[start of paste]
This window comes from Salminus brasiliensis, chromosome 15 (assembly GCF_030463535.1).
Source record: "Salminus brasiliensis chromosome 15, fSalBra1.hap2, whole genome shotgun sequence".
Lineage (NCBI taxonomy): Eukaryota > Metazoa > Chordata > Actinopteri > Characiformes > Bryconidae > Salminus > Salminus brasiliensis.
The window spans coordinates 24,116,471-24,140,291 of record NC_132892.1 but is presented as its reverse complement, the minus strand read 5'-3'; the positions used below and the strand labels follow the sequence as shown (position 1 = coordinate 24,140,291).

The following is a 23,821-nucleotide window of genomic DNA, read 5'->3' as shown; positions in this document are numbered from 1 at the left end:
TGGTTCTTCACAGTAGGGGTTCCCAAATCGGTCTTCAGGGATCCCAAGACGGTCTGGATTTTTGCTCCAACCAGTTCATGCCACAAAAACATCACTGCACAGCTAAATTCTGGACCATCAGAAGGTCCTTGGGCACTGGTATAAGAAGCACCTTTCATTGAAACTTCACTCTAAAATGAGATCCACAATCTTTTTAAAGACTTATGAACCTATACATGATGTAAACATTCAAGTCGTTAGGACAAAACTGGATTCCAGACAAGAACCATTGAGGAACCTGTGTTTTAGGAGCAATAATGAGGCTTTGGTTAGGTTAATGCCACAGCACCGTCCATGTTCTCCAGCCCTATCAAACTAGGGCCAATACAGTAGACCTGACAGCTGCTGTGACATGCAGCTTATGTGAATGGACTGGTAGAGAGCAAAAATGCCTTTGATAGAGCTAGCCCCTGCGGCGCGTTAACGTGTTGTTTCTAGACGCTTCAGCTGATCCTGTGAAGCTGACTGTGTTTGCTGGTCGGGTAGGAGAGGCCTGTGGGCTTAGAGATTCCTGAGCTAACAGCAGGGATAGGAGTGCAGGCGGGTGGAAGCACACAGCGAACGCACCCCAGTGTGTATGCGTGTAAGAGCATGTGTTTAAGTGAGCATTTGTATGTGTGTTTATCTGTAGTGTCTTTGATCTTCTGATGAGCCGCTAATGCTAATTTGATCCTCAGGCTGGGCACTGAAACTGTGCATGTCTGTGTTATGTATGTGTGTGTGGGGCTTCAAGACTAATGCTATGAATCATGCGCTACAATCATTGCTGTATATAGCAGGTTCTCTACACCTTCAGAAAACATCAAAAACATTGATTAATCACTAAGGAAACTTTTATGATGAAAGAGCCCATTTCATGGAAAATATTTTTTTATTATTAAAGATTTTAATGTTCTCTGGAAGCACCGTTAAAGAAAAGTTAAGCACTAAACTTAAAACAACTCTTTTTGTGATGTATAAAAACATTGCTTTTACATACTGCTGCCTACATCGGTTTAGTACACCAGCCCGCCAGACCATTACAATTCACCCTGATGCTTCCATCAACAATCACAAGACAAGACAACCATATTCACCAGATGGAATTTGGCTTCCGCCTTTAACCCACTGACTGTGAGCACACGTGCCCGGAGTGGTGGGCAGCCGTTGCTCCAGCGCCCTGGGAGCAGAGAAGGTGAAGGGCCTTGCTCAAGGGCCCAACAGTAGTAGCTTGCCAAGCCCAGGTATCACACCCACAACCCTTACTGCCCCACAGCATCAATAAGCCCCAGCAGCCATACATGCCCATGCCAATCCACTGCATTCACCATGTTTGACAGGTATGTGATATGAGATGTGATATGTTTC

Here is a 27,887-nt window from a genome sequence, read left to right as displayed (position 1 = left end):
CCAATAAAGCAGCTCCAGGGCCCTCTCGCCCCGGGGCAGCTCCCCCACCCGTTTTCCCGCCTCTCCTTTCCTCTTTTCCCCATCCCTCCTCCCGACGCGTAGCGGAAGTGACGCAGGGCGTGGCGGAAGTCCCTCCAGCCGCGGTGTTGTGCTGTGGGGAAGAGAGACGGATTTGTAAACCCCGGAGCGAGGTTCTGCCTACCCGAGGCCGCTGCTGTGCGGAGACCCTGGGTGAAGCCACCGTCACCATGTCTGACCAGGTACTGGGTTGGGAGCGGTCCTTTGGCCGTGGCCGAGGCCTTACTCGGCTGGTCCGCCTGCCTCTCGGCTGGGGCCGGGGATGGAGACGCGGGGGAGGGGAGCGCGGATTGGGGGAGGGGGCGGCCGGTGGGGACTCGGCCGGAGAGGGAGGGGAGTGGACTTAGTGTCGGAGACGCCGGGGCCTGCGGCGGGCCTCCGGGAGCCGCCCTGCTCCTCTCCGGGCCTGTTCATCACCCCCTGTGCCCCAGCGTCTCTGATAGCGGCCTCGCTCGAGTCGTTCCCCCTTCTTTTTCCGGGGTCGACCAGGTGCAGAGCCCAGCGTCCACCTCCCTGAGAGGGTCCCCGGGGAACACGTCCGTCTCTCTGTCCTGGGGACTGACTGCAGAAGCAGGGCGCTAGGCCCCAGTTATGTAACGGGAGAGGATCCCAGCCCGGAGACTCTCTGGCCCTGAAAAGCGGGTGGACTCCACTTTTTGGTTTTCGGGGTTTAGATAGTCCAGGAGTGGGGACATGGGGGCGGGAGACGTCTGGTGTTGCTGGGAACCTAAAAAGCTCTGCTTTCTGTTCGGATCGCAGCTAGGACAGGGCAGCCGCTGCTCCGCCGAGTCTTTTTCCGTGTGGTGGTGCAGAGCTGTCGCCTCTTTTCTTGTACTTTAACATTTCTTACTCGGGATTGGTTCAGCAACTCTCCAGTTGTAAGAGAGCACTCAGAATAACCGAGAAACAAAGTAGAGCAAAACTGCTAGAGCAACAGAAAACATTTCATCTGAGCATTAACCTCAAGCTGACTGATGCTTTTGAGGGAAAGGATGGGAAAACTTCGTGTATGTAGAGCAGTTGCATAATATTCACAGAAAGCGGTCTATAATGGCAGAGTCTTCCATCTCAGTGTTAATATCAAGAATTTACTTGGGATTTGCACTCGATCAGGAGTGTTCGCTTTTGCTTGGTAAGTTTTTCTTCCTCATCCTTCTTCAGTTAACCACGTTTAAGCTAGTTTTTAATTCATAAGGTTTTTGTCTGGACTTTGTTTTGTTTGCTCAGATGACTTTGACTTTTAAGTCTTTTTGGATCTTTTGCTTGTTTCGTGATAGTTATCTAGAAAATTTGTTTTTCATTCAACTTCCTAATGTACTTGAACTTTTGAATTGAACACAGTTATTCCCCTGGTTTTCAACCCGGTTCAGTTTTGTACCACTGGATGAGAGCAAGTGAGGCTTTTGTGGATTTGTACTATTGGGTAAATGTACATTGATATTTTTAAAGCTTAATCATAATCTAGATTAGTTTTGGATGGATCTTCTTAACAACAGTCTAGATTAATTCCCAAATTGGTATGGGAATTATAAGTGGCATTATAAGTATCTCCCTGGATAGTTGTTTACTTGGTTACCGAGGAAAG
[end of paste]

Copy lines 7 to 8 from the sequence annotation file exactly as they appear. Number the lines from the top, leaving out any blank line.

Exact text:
Here is a 27,887-nt window from a genome sequence, read left to right as displayed (position 1 = left end):
CCAATAAAGCAGCTCCAGGGCCCTCTCGCCCCGGGGCAGCTCCCCCACCCGTTTTCCCGCCTCTCCTTTCCTCTTTTCCCCATCCCTCCTCCCGACGCGTAGCGGAAGTGACGCAGGGCGTGGCGGAAGTCCCTCCAGCCGCGGTGTTGTGCTGTGGGGAAGAGAGACGGATTTGTAAACCCCGGAGCGAGGTTCTGCCTACCCGAGGCCGCTGCTGTGCGGAGACCCTGGGTGAAGCCACCGTCACCATGTCTGACCAGGTACTGGGTTGGGAGCGGTCCTTTGGCCGTGGCCGAGGCCTTACTCGGCTGGTCCGCCTGCCTCTCGGCTGGGGCCGGGGATGGAGACGCGGGGGAGGGGAGCGCGGATTGGGGGAGGGGGCGGCCGGTGGGGACTCGGCCGGAGAGGGAGGGGAGTGGACTTAGTGTCGGAGACGCCGGGGCCTGCGGCGGGCCTCCGGGAGCCGCCCTGCTCCTCTCCGGGCCTGTTCATCACCCCCTGTGCCCCAGCGTCTCTGATAGCGGCCTCGCTCGAGTCGTTCCCCCTTCTTTTTCCGGGGTCGACCAGGTGCAGAGCCCAGCGTCCACCTCCCTGAGAGGGTCCCCGGGGAACACGTCCGTCTCTCTGTCCTGGGGACTGACTGCAGAAGCAGGGCGCTAGGCCCCAGTTATGTAACGGGAGAGGATCCCAGCCCGGAGACTCTCTGGCCCTGAAAAGCGGGTGGACTCCACTTTTTGGTTTTCGGGGTTTAGATAGTCCAGGAGTGGGGACATGGGGGCGGGAGACGTCTGGTGTTGCTGGGAACCTAAAAAGCTCTGCTTTCTGTTCGGATCGCAGCTAGGACAGGGCAGCCGCTGCTCCGCCGAGTCTTTTTCCGTGTGGTGGTGCAGAGCTGTCGCCTCTTTTCTTGTACTTTAACATTTCTTACTCGGGATTGGTTCAGCAACTCTCCAGTTGTAAGAGAGCACTCAGAATAACCGAGAAACAAAGTAGAGCAAAACTGCTAGAGCAACAGAAAACATTTCATCTGAGCATTAACCTCAAGCTGACTGATGCTTTTGAGGGAAAGGATGGGAAAACTTCGTGTATGTAGAGCAGTTGCATAATATTCACAGAAAGCGGTCTATAATGGCAGAGTCTTCCATCTCAGTGTTAATATCAAGAATTTACTTGGGATTTGCACTCGATCAGGAGTGTTCGCTTTTGCTTGGTAAGTTTTTCTTCCTCATCCTTCTTCAGTTAACCACGTTTAAGCTAGTTTTTAATTCATAAGGTTTTTGTCTGGACTTTGTTTTGTTTGCTCAGATGACTTTGACTTTTAAGTCTTTTTGGATCTTTTGCTTGTTTCGTGATAGTTATCTAGAAAATTTGTTTTTCATTCAACTTCCTAATGTACTTGAACTTTTGAATTGAACACAGTTATTCCCCTGGTTTTCAACCCGGTTCAGTTTTGTACCACTGGATGAGAGCAAGTGAGGCTTTTGTGGATTTGTACTATTGGGTAAATGTACATTGATATTTTTAAAGCTTAATCATAATCTAGATTAGTTTTGGATGGATCTTCTTAACAACAGTCTAGATTAATTCCCAAATTGGTATGGGAATTATAAGTGGCATTATAAGTATCTCCCTGGATAGTTGTTTACTTGGTTACCGAGGAAAG